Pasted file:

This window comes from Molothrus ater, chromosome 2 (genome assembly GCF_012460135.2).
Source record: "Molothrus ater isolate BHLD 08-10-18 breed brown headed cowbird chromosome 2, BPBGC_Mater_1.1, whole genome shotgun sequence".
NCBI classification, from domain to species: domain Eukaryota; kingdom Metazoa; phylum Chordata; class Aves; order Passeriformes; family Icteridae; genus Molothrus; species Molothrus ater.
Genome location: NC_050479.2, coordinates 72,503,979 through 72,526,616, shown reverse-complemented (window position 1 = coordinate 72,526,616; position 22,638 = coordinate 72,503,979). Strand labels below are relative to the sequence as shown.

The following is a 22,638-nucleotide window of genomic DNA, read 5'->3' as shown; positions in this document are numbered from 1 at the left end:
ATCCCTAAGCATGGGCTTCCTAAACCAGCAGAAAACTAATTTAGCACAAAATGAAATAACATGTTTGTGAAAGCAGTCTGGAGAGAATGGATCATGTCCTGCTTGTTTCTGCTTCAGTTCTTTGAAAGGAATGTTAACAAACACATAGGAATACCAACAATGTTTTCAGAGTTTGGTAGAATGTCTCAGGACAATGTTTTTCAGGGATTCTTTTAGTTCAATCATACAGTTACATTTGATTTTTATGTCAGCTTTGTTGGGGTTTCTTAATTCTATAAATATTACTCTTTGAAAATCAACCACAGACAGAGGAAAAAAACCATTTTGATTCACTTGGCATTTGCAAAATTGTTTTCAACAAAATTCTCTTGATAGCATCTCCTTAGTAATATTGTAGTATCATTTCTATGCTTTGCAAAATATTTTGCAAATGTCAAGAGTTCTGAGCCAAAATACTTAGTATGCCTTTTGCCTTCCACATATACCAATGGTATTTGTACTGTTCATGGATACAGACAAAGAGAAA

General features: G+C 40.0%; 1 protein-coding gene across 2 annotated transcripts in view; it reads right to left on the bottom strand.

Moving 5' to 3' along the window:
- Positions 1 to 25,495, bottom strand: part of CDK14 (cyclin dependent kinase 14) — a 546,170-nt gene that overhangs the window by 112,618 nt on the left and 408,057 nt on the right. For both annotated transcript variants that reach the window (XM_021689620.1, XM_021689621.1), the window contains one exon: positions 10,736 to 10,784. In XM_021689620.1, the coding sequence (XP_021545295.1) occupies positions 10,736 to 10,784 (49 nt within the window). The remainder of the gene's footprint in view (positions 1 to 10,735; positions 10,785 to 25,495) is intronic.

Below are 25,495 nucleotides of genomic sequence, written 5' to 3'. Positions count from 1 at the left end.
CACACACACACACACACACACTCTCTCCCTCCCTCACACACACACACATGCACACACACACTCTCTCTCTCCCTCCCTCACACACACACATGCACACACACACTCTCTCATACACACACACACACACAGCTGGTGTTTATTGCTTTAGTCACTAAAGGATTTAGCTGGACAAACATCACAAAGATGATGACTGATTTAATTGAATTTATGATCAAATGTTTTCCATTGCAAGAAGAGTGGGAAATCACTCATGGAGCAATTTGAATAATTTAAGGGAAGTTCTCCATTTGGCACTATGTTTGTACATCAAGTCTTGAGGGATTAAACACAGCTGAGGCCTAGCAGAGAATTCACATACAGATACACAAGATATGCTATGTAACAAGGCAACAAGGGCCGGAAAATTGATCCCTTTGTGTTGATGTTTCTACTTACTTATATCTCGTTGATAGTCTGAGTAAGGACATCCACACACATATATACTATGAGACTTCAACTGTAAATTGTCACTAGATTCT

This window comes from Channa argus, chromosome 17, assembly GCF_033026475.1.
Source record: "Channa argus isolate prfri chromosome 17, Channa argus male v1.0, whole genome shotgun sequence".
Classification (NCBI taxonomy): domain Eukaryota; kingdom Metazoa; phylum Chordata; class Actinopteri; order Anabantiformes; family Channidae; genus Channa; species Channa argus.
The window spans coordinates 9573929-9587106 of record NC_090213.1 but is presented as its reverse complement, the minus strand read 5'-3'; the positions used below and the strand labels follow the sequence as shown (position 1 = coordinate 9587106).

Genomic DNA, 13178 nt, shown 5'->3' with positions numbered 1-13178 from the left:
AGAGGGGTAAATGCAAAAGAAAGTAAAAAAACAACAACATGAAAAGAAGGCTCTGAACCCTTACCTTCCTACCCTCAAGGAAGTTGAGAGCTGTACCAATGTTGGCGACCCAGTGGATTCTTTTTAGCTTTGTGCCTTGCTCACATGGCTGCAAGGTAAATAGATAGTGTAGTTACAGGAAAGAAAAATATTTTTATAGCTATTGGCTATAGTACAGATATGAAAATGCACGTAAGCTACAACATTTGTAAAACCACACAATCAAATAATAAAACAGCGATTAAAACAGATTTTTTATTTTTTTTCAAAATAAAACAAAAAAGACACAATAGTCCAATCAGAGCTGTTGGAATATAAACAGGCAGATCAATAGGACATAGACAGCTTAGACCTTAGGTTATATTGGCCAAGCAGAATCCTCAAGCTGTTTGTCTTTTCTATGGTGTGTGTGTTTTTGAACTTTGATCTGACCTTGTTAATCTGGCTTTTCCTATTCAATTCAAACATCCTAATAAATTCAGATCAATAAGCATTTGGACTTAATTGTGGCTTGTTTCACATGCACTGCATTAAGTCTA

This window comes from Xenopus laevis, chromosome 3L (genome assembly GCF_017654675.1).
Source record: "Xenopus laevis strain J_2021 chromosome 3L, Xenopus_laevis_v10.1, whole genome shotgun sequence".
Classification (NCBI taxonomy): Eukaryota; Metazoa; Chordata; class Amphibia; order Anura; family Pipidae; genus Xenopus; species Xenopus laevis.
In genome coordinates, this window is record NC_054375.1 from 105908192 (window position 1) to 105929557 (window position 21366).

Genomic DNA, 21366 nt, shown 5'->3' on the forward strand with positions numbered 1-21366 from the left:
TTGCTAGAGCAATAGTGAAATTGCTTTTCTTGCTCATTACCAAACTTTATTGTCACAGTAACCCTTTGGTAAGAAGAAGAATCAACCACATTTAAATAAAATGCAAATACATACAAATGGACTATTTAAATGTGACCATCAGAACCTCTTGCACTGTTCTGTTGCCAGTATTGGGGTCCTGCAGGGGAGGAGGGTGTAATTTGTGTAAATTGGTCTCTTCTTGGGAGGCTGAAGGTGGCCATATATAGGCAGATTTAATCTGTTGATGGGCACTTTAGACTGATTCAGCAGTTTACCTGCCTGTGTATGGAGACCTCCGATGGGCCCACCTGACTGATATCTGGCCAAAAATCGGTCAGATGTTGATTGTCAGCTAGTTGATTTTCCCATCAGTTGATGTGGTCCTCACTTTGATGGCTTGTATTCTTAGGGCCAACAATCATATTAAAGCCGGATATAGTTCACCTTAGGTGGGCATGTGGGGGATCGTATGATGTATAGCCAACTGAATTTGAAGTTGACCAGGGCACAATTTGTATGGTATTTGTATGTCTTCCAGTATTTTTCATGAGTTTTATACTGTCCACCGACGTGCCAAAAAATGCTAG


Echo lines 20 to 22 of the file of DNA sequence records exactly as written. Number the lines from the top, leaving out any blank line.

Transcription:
Classification (NCBI taxonomy): Eukaryota; Metazoa; Chordata; class Amphibia; order Anura; family Pipidae; genus Xenopus; species Xenopus laevis.
In genome coordinates, this window is record NC_054375.1 from 105908192 (window position 1) to 105929557 (window position 21366).

Genomic DNA, 21366 nt, shown 5'->3' on the forward strand with positions numbered 1-21366 from the left: